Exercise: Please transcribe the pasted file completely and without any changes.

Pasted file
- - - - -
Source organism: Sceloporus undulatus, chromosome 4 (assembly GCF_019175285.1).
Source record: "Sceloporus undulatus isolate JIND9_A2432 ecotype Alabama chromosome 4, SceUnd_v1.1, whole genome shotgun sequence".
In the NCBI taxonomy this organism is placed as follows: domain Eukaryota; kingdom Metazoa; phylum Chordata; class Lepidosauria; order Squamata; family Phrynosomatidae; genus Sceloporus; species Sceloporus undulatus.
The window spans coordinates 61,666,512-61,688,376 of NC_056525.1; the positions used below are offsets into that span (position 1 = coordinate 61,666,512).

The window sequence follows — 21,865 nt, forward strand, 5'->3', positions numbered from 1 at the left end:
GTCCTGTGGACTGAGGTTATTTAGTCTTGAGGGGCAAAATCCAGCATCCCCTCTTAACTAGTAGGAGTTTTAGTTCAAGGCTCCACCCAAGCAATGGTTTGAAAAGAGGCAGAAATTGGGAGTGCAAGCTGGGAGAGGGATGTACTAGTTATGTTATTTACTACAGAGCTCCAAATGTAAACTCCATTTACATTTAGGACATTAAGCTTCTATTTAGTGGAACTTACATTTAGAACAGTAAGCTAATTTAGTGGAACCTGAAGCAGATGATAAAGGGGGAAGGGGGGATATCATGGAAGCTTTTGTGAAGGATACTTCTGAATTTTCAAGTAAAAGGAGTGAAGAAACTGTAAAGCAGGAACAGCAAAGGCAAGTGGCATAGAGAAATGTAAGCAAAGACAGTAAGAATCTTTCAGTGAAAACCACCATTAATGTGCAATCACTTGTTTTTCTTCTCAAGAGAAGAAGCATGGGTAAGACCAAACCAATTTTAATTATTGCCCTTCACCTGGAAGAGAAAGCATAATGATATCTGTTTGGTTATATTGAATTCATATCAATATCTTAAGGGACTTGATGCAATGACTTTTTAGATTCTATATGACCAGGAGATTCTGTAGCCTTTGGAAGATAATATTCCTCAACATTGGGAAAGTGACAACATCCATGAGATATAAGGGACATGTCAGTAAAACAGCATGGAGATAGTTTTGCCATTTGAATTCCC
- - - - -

Source organism: Sceloporus undulatus, chromosome 4 (assembly GCF_019175285.1).
Source record: "Sceloporus undulatus isolate JIND9_A2432 ecotype Alabama chromosome 4, SceUnd_v1.1, whole genome shotgun sequence".
In the NCBI taxonomy this organism is placed as follows: domain Eukaryota; kingdom Metazoa; phylum Chordata; class Lepidosauria; order Squamata; family Phrynosomatidae; genus Sceloporus; species Sceloporus undulatus.
The window spans coordinates 61,666,512-61,688,376 of NC_056525.1; the positions used below are offsets into that span (position 1 = coordinate 61,666,512).

The window sequence follows — 21,865 nt, forward strand, 5'->3', positions numbered from 1 at the left end:
GTCCTGTGGACTGAGGTTATTTAGTCTTGAGGGGCAAAATCCAGCATCCCCTCTTAACTAGTAGGAGTTTTAGTTCAAGGCTCCACCCAAGCAATGGTTTGAAAAGAGGCAGAAATTGGGAGTGCAAGCTGGGAGAGGGATGTACTAGTTATGTTATTTACTACAGAGCTCCAAATGTAAACTCCATTTACATTTAGGACATTAAGCTTCTATTTAGTGGAACTTACATTTAGAACAGTAAGCTAATTTAGTGGAACCTGAAGCAGATGATAAAGGGGGAAGGGGGGATATCATGGAAGCTTTTGTGAAGGATACTTCTGAATTTTCAAGTAAAAGGAGTGAAGAAACTGTAAAGCAGGAACAGCAAAGGCAAGTGGCATAGAGAAATGTAAGCAAAGACAGTAAGAATCTTTCAGTGAAAACCACCATTAATGTGCAATCACTTGTTTTTCTTCTCAAGAGAAGAAGCATGGGTAAGACCAAACCAATTTTAATTATTGCCCTTCACCTGGAAGAGAAAGCATAATGATATCTGTTTGGTTATATTGAATTCATATCAATATCTTAAGGGACTTGATGCAATGACTTTTTAGATTCTATATGACCAGGAGATTCTGTAGCCTTTGGAAGATAATATTCCTCAACATTGGGAAAGTGACAACATCCATGAGATATAAGGGACATGTCAGTAAAACAGCATGGAGATAGTTTTGCCATTTGAATTCCC